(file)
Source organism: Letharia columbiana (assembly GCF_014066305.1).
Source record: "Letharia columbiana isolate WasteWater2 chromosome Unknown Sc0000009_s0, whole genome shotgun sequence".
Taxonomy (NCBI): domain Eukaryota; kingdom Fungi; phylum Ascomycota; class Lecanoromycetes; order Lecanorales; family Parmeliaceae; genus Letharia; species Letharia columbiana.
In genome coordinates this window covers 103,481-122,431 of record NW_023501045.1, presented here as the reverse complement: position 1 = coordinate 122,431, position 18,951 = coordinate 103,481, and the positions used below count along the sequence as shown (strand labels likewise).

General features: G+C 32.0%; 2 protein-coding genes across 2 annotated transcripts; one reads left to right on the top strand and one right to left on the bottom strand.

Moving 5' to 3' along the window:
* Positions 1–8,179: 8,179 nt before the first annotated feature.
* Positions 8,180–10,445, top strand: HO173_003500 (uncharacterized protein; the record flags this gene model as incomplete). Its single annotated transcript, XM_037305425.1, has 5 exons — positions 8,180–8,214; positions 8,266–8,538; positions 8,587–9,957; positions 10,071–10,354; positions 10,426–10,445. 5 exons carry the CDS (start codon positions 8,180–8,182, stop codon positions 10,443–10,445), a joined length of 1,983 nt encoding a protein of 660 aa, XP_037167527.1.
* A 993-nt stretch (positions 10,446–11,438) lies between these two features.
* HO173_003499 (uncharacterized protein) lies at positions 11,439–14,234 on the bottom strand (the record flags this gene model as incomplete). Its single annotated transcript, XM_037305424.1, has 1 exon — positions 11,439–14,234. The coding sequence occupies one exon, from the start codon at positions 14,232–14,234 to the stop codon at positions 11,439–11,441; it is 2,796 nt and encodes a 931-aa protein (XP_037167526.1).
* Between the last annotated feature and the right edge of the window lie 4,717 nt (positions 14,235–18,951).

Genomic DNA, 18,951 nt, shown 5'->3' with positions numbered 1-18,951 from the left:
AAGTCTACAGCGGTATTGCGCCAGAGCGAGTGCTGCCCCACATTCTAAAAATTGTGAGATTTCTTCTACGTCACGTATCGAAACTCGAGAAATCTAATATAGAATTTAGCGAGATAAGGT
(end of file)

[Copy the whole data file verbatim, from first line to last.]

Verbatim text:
Source organism: Letharia columbiana (assembly GCF_014066305.1).
Source record: "Letharia columbiana isolate WasteWater2 chromosome Unknown Sc0000009_s0, whole genome shotgun sequence".
Taxonomy (NCBI): domain Eukaryota; kingdom Fungi; phylum Ascomycota; class Lecanoromycetes; order Lecanorales; family Parmeliaceae; genus Letharia; species Letharia columbiana.
In genome coordinates this window covers 103,481-122,431 of record NW_023501045.1, presented here as the reverse complement: position 1 = coordinate 122,431, position 18,951 = coordinate 103,481, and the positions used below count along the sequence as shown (strand labels likewise).

General features: G+C 32.0%; 2 protein-coding genes across 2 annotated transcripts; one reads left to right on the top strand and one right to left on the bottom strand.

Moving 5' to 3' along the window:
* Positions 1–8,179: 8,179 nt before the first annotated feature.
* Positions 8,180–10,445, top strand: HO173_003500 (uncharacterized protein; the record flags this gene model as incomplete). Its single annotated transcript, XM_037305425.1, has 5 exons — positions 8,180–8,214; positions 8,266–8,538; positions 8,587–9,957; positions 10,071–10,354; positions 10,426–10,445. 5 exons carry the CDS (start codon positions 8,180–8,182, stop codon positions 10,443–10,445), a joined length of 1,983 nt encoding a protein of 660 aa, XP_037167527.1.
* A 993-nt stretch (positions 10,446–11,438) lies between these two features.
* HO173_003499 (uncharacterized protein) lies at positions 11,439–14,234 on the bottom strand (the record flags this gene model as incomplete). Its single annotated transcript, XM_037305424.1, has 1 exon — positions 11,439–14,234. The coding sequence occupies one exon, from the start codon at positions 14,232–14,234 to the stop codon at positions 11,439–11,441; it is 2,796 nt and encodes a 931-aa protein (XP_037167526.1).
* Between the last annotated feature and the right edge of the window lie 4,717 nt (positions 14,235–18,951).

Genomic DNA, 18,951 nt, shown 5'->3' with positions numbered 1-18,951 from the left:
AAGTCTACAGCGGTATTGCGCCAGAGCGAGTGCTGCCCCACATTCTAAAAATTGTGAGATTTCTTCTACGTCACGTATCGAAACTCGAGAAATCTAATATAGAATTTAGCGAGATAAGGT